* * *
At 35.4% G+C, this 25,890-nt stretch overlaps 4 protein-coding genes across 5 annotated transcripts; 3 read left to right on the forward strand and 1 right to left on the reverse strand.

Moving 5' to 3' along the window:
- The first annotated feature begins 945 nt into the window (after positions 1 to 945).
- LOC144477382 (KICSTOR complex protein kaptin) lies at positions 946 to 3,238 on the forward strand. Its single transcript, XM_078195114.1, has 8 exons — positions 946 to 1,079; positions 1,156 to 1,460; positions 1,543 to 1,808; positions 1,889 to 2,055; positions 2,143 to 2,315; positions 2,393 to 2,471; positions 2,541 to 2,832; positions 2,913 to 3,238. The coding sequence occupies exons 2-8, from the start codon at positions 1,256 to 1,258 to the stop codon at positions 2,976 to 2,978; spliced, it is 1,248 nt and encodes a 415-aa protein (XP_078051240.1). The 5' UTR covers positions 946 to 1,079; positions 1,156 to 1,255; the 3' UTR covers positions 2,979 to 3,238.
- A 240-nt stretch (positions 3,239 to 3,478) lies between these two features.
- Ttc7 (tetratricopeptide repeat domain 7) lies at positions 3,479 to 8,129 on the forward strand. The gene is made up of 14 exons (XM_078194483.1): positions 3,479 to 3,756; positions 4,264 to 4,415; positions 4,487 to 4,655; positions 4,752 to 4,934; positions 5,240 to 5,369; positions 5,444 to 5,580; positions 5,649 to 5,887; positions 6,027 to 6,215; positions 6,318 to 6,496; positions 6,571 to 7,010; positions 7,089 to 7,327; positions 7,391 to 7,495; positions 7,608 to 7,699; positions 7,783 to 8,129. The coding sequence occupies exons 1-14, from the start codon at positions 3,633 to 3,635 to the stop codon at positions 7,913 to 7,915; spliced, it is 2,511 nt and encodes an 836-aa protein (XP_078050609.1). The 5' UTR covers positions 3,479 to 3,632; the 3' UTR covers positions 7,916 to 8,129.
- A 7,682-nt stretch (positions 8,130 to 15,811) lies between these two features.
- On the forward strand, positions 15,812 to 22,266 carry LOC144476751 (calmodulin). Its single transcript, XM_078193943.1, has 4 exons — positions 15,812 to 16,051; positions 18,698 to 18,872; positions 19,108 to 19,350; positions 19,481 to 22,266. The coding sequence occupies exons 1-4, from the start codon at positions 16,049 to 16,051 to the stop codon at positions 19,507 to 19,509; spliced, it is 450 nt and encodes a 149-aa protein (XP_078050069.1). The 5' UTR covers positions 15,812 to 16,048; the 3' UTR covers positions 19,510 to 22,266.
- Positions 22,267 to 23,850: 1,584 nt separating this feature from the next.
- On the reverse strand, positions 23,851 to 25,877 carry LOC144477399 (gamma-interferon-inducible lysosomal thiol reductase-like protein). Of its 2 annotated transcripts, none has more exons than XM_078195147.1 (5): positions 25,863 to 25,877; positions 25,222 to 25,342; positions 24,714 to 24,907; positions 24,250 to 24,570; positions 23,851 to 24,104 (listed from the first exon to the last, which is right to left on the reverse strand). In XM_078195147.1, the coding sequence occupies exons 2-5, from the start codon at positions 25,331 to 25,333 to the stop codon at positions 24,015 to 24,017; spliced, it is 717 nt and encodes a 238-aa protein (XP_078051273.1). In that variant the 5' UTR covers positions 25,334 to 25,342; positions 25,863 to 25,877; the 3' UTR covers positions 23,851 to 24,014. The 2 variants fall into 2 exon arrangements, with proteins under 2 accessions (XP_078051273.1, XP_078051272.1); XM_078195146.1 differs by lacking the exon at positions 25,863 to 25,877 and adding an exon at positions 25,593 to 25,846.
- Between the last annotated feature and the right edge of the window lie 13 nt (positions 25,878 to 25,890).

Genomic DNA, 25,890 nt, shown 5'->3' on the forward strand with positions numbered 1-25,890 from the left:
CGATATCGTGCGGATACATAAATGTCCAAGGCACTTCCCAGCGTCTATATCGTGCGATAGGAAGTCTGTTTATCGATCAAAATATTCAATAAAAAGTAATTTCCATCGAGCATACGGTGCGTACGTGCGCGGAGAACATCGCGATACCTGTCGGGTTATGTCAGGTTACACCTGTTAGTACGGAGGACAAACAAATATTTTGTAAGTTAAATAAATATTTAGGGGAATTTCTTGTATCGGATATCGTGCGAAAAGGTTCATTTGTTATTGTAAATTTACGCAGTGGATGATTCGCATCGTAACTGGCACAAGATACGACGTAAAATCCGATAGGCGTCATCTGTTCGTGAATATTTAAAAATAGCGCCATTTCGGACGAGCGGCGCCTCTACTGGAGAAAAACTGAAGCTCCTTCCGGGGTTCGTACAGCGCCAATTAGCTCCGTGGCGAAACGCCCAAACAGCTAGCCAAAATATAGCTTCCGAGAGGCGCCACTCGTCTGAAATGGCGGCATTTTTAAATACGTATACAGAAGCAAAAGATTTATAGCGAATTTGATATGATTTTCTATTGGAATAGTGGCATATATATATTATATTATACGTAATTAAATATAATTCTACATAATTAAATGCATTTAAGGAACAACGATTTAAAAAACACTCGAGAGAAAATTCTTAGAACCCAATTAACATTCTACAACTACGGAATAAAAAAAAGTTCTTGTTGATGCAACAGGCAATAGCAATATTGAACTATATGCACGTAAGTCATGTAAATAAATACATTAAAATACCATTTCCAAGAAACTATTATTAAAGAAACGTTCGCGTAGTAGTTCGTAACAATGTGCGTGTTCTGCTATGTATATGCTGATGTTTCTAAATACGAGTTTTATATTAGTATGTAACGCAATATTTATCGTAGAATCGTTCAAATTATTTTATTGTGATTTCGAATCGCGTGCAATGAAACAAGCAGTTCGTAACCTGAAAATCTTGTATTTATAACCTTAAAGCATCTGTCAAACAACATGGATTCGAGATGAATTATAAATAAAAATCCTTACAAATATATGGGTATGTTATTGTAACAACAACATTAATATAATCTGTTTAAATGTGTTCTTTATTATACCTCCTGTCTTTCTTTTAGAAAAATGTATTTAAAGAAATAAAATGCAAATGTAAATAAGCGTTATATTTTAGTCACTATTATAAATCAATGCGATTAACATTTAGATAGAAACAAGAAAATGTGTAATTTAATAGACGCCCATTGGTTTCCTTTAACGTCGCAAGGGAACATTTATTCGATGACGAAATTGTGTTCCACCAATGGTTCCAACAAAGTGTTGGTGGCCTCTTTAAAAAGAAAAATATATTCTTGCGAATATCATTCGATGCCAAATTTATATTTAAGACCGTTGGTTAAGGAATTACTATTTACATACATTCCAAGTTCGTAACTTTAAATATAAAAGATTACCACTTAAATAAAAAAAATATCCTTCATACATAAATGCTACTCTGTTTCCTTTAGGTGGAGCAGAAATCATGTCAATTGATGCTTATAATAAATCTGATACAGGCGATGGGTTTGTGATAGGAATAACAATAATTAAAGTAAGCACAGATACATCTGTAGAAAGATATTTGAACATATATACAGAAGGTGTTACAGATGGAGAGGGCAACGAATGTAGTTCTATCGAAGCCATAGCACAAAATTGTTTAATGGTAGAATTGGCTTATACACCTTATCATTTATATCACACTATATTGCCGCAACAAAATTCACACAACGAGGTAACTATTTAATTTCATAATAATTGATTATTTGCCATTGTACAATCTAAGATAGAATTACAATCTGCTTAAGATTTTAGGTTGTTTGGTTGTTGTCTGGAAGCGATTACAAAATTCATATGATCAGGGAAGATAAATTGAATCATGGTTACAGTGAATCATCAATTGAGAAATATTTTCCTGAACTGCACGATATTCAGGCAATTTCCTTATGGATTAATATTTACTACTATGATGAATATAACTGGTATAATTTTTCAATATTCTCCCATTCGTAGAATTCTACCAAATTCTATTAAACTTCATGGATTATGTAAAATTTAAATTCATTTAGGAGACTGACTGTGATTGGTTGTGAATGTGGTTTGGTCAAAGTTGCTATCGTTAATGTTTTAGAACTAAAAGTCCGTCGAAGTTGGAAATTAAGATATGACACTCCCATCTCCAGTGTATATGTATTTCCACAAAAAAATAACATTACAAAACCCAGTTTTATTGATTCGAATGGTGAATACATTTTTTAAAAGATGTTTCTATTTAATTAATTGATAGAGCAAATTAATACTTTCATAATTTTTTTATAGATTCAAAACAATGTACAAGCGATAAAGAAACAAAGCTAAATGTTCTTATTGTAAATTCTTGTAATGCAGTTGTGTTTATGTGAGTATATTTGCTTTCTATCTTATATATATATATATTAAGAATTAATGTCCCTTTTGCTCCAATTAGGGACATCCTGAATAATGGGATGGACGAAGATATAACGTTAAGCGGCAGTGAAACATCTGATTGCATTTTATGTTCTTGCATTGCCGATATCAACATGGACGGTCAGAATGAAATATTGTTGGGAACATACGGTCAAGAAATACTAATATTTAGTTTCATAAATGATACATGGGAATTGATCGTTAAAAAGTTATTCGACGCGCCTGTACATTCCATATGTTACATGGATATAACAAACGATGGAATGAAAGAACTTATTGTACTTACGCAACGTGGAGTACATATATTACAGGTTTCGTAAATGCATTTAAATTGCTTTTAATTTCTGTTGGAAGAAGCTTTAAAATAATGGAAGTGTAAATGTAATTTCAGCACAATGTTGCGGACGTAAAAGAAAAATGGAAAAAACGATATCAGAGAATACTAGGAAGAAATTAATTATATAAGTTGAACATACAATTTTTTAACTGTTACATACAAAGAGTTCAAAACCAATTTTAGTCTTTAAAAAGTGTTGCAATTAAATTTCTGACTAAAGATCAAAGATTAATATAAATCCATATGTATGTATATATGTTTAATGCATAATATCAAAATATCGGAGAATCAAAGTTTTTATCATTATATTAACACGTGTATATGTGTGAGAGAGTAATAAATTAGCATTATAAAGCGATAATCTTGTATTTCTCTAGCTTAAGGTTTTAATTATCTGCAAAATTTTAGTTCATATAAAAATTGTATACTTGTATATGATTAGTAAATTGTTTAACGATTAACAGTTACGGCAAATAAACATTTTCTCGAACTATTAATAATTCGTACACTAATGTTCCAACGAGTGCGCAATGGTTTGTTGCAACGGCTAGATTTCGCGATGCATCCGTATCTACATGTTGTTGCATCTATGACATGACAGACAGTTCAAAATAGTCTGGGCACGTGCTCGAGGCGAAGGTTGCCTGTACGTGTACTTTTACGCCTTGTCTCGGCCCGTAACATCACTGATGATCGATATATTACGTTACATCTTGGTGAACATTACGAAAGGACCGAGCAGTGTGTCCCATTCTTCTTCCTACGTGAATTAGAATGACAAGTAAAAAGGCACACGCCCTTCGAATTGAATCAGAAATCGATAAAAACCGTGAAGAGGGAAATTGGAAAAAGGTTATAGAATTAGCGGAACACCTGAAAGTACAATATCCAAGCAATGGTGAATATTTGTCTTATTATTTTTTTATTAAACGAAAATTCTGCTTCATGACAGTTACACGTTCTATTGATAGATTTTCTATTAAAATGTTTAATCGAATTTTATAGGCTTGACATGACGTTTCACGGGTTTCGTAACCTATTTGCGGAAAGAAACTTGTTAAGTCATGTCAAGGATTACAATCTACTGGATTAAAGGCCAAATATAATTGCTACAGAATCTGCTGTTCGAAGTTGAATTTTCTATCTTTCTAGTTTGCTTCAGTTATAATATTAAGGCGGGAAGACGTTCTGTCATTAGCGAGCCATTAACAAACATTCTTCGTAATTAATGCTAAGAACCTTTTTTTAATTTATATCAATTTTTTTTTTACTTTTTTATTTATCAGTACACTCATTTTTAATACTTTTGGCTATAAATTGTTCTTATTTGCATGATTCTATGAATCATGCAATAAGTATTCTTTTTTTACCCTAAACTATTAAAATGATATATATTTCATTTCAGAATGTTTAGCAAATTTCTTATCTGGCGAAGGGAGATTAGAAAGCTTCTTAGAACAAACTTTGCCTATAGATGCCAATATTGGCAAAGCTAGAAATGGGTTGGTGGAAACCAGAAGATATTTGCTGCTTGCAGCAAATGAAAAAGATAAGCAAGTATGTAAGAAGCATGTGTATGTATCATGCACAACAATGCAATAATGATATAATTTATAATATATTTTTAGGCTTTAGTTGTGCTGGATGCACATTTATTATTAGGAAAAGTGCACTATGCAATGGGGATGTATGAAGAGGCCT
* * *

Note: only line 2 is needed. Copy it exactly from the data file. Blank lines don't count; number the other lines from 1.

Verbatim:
Moving 5' to 3' along the window: